Given the many defects of the REAL ID Act, state legislatures across the country originally passed resolutions and legislation objecting to the law or outright barring their own implementation of the act’s provisions. When the original May 2008 compliance deadline approached, the Department of Homeland Security gave deadline extensions to states just for the asking. It even gave extensions to states that didn’t ask for them, states whose leaders went out of their way to thumb their noses at the department. But in the years since REAL ID’s passage, the Department of Homeland Security has worked to erode state resistance to the program. Many states continue to move toward REAL ID compliance in fits and starts.
Implementation of REAL ID would provide negligible national security gains at a significant cost in terms of personal privacy, power, and heightened risk of identity fraud. While state leaders resist implementation, Congress should spend no more funds on implementing REAL ID and should repeal the REAL ID Act.
Diverse and Competitive Private Identification and Credentialing
Rather than focus on government‐issued ID cards, federal and state policy should encourage and foster the variety of identification and credentialing systems in the private marketplace today, as well as those that can be developed. People carry many types of privately issued identification cards and credentials that provide as good or greater security and identity assurance than government‐issued cards. For example, many people carry credit cards that allow them to pay for goods or services securely. A variety of privately issued access cards and devices, including phones, allow people entry to buildings or access to automobiles, health care, and so on.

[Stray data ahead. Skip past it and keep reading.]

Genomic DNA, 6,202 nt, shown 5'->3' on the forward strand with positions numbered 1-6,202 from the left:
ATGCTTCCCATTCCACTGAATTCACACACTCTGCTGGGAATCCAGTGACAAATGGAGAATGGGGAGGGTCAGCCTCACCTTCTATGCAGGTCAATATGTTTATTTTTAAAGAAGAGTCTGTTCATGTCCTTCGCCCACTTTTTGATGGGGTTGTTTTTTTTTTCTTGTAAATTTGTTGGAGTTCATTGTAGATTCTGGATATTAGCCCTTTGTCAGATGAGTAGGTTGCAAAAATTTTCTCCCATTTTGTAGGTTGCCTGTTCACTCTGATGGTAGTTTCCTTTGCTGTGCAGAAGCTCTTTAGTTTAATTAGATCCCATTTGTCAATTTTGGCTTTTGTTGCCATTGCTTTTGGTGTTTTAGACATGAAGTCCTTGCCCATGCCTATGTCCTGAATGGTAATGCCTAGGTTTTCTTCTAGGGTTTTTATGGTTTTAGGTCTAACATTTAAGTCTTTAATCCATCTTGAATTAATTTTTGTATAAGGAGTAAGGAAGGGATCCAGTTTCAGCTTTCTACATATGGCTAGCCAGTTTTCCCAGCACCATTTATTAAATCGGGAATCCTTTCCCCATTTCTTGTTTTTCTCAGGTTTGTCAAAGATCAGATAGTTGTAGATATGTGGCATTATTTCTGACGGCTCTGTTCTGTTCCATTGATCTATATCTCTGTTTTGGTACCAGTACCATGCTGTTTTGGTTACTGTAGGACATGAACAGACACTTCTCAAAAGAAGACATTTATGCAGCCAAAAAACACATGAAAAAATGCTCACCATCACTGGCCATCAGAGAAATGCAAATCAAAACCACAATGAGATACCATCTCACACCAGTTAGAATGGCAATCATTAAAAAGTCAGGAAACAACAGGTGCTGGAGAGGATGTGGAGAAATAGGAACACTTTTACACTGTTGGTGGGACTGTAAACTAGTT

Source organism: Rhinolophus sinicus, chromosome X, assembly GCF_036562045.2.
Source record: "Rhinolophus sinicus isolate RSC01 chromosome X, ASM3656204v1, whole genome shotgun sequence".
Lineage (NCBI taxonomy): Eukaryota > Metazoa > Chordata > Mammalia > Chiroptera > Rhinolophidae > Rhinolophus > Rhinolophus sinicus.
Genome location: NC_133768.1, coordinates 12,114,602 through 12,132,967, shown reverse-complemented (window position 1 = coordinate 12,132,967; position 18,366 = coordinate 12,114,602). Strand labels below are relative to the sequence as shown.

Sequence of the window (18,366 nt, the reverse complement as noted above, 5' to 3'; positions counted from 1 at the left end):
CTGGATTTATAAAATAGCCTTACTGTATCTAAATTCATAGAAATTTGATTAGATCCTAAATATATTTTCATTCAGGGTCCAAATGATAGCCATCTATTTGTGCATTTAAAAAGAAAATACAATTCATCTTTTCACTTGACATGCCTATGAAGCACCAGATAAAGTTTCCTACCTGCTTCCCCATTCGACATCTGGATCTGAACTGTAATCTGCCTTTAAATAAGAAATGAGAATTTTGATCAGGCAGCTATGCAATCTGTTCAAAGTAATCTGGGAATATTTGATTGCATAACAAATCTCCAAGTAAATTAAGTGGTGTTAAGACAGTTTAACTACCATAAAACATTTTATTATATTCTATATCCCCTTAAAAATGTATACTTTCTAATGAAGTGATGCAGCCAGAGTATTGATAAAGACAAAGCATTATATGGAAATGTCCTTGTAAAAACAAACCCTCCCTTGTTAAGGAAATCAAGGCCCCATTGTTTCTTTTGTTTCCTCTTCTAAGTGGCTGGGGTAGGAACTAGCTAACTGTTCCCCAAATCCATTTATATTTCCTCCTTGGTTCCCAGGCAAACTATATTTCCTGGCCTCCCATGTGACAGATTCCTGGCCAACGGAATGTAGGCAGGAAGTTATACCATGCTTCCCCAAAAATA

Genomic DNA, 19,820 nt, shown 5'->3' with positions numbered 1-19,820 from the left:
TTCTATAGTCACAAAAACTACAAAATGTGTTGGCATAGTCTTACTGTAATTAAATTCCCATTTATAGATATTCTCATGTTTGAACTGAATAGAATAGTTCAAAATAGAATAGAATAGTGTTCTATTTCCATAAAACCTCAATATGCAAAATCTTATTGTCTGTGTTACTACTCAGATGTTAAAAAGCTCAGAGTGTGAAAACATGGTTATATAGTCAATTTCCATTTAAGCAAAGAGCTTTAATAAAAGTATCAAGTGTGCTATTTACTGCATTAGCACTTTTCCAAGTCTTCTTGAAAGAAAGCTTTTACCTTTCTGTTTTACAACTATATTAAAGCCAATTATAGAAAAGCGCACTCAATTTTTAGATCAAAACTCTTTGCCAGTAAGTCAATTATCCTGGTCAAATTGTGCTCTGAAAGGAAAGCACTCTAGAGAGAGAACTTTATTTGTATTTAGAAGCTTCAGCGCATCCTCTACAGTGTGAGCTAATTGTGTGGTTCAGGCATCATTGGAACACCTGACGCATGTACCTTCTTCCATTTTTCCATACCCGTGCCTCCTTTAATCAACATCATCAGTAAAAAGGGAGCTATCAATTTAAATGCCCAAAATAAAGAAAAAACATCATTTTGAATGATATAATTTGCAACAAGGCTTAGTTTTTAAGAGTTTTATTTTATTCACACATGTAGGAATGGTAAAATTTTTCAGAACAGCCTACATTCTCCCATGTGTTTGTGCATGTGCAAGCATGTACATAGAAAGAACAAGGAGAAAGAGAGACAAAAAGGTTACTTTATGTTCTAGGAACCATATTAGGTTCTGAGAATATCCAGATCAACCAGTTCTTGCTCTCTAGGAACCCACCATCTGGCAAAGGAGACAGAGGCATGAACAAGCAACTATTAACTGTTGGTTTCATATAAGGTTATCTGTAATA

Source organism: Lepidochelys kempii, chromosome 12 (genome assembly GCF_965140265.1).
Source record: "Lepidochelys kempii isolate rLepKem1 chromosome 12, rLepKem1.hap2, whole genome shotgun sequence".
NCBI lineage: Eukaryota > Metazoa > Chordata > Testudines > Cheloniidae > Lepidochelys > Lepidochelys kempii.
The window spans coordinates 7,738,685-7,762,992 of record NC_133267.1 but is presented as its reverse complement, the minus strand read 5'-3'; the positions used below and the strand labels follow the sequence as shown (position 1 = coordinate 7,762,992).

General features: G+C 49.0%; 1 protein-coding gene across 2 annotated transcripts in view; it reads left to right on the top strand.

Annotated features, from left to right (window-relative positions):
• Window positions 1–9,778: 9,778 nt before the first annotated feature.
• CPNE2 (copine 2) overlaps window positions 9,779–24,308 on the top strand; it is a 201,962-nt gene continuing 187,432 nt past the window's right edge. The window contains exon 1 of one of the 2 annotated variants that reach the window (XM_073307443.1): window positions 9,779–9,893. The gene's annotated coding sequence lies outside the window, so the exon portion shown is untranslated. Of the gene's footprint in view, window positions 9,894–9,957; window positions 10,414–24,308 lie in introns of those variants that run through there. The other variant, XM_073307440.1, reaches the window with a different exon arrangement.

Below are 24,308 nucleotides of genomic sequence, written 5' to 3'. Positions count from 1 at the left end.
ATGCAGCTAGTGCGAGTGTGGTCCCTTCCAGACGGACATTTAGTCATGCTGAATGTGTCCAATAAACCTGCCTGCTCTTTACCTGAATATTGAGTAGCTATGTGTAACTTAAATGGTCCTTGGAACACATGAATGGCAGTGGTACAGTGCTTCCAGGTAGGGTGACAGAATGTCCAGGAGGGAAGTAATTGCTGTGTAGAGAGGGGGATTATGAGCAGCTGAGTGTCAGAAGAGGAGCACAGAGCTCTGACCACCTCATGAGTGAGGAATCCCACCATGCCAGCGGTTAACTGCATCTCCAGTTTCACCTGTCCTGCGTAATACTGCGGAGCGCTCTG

State and federal governments should not insist on particular issuers’ cards (i.e., their own government‐issued ID). Instead, they should accept (and allow acceptance of) any card or device that provides sufficient proof of the information necessary for a given transaction. For example, many state laws require people buying alcohol to be at least 21 years old. But they don’t allow just any sufficient proof of age; they require presentment of government‐issued ID, including all the data that are extraneous to proving a person’s age, including name, address, weight, eye color, and so on. As cards are scanned more and more often, these policies will needlessly cause tracking of law‐abiding citizens that degrades their privacy.
In a marketplace for identification services, consumers should be able to choose which methods they use to identify themselves or prove relevant credentials like age; how much information they share for this purpose; and whether records of their activities are kept. Having a national ID would tend to deprive Americans of such choices.
Harper, Jim. “Alaska Biometrics.” Testimony before the Health and Social Services Committee, Alaska House of Representatives, on S.B. 98, Biometric Information for ID, March 27, 2012.
—. “Electronic Employment Eligibility Verification: Franz Kafka’s Solution to Illegal Immigration.” Cato Institute Policy Analysis no. 612, March 6, 2008.
—. Identity Crisis: How Identification Is Overused and Misunderstood. Washington: Cato Institute, 2006.
—. “REAL ID: A State‐by‐State Update.” Cato Institute Policy Analysis no. 749, May 12, 2014.
Nowrasteh, Alex, and Jim Harper. “Checking E‑Verify: The Costs and Consequences of a National Worker Screening Mandate.” Cato Institute Policy Analysis no. 775, July 7, 2015.
Weigel, David. “Who Killed REAL ID?” Reason, October 2008.